Creating a family-friendly neighborhood is something of a virtuous cycle: parents move into an area for the schools, parks, large apartments, and/or kid-friendly amenities, only to attract more parents, whose presence often spurs the improvement of local schools and parks, the construction of more large apartments, and the opening of even more kid-friendly amenities. And then all of a sudden, you’re Park Slope.
If you want to skip this whole chicken-and-egg process, you could simply move to a place that is already full of kids. After all, what good is, say, a building with a playroom, if there's nobody there for your tots to play with? According to AddressReport, which crunched the numbers on Manhattan households with at least one child under 18, you could do worse than Battery Park City, where 36 percent of homes have under-18 kids. East Harlem (32 percent), Harlem (29 percent), Tribeca (26 percent) and the Lower East Side (20 percent) rounded out the top five. (So, basically, just avoid the whole middle part of Manhattan.)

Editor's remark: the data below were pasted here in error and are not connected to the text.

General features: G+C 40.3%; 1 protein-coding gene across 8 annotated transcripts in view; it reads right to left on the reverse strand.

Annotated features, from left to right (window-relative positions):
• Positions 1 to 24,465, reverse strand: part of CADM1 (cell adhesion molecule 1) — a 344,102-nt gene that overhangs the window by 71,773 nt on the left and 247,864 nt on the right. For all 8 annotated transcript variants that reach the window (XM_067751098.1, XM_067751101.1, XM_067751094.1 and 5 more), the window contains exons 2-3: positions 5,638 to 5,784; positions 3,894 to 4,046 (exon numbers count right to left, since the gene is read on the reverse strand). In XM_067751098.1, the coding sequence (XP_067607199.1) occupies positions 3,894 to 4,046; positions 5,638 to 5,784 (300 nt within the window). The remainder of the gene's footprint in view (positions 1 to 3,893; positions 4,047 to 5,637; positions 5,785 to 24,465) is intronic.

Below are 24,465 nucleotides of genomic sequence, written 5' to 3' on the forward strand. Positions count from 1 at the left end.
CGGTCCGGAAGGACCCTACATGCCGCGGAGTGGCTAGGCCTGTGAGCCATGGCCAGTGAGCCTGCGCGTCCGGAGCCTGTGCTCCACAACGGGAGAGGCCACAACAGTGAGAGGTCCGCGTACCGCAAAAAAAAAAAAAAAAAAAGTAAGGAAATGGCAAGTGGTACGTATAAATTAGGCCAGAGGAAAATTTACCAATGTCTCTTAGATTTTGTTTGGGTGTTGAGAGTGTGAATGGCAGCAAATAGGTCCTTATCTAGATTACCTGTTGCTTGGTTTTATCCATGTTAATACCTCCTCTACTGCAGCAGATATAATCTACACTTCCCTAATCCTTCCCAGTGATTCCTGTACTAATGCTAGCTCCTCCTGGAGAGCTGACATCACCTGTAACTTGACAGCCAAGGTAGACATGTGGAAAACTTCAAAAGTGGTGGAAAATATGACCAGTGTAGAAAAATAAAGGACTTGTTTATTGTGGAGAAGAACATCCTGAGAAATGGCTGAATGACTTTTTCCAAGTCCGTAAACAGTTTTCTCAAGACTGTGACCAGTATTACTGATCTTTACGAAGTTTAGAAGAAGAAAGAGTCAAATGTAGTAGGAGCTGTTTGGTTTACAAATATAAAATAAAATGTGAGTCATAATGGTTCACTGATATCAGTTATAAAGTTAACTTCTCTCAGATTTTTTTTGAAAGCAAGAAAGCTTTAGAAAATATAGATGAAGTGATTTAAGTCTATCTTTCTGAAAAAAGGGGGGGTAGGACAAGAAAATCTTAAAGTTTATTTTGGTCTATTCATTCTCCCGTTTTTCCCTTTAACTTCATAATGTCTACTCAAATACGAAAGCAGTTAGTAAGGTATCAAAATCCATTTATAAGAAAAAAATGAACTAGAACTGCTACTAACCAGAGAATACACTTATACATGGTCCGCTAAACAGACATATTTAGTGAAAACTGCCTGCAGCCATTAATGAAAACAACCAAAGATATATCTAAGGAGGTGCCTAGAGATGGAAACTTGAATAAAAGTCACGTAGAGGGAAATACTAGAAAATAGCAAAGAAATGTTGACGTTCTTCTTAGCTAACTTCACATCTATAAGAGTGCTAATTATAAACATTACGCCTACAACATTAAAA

Interestingly, the traditional bastions of family-friendly living--the Upper East and Upper West Sides--were nearer to the middle of the pack, with 15 and 18 percent, respectively. Which just goes to show you that the presence of children is not the only marker of a family-friendly area.
For more, take a look at our ranking of kid-friendly neighborhoods, which is arguably more subjective, but takes into account things like tree-lined streets, crime, and prices.
H/t to Curbed for the link.